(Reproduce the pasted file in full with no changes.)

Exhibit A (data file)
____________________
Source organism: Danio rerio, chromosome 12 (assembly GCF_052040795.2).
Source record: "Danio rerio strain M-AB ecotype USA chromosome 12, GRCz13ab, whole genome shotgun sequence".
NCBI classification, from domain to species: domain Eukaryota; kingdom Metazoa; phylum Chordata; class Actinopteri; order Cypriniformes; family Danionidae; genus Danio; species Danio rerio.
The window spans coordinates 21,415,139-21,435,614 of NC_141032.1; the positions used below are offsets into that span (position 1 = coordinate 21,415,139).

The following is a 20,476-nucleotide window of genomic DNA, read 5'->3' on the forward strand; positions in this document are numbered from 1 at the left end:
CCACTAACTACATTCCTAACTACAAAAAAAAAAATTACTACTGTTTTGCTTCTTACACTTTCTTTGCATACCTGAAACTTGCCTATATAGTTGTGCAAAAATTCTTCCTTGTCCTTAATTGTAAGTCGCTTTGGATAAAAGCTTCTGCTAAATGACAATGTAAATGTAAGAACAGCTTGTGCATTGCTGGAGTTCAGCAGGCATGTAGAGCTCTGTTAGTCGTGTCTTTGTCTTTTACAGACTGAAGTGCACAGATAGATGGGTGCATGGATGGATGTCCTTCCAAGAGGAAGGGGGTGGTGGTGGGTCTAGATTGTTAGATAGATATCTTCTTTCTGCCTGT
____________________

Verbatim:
Source organism: Danio rerio, chromosome 12 (assembly GCF_052040795.2).
Source record: "Danio rerio strain M-AB ecotype USA chromosome 12, GRCz13ab, whole genome shotgun sequence".
NCBI classification, from domain to species: domain Eukaryota; kingdom Metazoa; phylum Chordata; class Actinopteri; order Cypriniformes; family Danionidae; genus Danio; species Danio rerio.
The window spans coordinates 21,415,139-21,435,614 of NC_141032.1; the positions used below are offsets into that span (position 1 = coordinate 21,415,139).

The following is a 20,476-nucleotide window of genomic DNA, read 5'->3' on the forward strand; positions in this document are numbered from 1 at the left end:
CCACTAACTACATTCCTAACTACAAAAAAAAAAATTACTACTGTTTTGCTTCTTACACTTTCTTTGCATACCTGAAACTTGCCTATATAGTTGTGCAAAAATTCTTCCTTGTCCTTAATTGTAAGTCGCTTTGGATAAAAGCTTCTGCTAAATGACAATGTAAATGTAAGAACAGCTTGTGCATTGCTGGAGTTCAGCAGGCATGTAGAGCTCTGTTAGTCGTGTCTTTGTCTTTTACAGACTGAAGTGCACAGATAGATGGGTGCATGGATGGATGTCCTTCCAAGAGGAAGGGGGTGGTGGTGGGTCTAGATTGTTAGATAGATATCTTCTTTCTGCCTGT